As many IPOs are listing at a good premium, many investors look at booking profits on listing as this proves to be a good way to earn sizeable returns in a short period. Did you know there are tax implications that you should take into consideration?
Check out what’s the right way listing gains are taxed with the example of Nykaa.
Suppose you applied for 20 shares of Nykaa at Rs 1125 each and the same got listed at Rs 2018. If you sold the shares on listing after allotment, your gain is Rs 17860. This is considered capital gain as per Income Tax Law.
Short-term or Long Term Capital Gain?
Gains made on stocks (equities) are categorised as long term or short term capital gains which form the basis for their taxation.
|Holding period||Type of gain||Rate of Tax|
|12 months or less||Short term gain||15% + Cess (If STT is paid)|
|12 months or more||Long term gain||Exempted up to Rs 1 lakh per year
(inclusive of all equity-oriented mutual funds)
10% without indexation for over Rs 1 lakh
In our case, as the shares were sold on the listing, your gain of Rs 17860 is considered short-term capital gain and taxed at 15%(cess+ surcharge(if any)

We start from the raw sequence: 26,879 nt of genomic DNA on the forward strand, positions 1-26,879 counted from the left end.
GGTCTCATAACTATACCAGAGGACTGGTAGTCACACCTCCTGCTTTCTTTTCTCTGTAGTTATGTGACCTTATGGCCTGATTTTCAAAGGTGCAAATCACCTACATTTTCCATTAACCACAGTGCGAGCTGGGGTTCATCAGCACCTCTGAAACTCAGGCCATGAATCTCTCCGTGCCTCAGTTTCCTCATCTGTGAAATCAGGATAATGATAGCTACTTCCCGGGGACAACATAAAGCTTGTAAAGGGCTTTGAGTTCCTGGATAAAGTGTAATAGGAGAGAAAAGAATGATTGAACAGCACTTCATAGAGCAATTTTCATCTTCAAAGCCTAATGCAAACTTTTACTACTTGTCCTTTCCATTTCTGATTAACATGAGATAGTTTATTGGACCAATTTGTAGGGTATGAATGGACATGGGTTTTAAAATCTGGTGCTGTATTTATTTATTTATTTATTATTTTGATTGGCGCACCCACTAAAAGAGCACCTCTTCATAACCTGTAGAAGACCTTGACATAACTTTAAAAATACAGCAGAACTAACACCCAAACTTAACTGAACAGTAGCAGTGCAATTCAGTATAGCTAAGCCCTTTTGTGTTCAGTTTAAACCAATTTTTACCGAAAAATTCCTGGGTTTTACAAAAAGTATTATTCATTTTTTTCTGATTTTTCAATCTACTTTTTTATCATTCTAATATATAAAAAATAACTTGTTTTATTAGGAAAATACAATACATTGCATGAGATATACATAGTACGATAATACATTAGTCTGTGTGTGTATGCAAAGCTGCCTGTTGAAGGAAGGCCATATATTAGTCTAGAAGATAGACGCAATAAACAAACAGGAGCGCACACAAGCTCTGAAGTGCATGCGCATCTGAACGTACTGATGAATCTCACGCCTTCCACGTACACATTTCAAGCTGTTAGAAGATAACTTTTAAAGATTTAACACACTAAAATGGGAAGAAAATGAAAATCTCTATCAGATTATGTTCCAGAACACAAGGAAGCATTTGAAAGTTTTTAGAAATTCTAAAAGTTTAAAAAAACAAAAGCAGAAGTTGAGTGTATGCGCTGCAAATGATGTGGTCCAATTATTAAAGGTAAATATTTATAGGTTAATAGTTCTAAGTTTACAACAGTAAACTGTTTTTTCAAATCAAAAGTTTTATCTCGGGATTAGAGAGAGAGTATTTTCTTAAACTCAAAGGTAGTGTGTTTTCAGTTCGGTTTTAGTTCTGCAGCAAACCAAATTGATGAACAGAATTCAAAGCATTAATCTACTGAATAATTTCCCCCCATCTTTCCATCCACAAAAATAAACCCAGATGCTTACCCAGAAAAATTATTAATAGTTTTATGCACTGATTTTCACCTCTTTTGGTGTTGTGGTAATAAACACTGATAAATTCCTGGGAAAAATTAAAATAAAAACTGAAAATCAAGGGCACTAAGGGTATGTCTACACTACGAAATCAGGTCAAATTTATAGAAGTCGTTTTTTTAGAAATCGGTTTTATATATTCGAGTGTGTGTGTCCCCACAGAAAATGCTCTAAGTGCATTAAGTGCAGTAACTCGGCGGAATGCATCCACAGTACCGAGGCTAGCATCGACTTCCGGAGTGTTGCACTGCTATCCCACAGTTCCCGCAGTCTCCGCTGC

So you will be liable to pay 15% * 17860 = Rs 2679 as short-term capital gains tax [excluding Cess and Surcharge]. Please note that the benefit of the basic exemption limit will be applicable in case the taxpayer does not have any other income.
Setting Off Of Short-Term Capital Gain Against Capital Loss
If you have any short-term capital loss, you can set it off against short-term/long-term capital gain. But the same cannot be done for long-term capital loss. That will have to be set off only against long-term capital gain.
If you are unable to set off the loss this year, you may carry it forward for a period of 8years provided your Income-tax return is filed this year.
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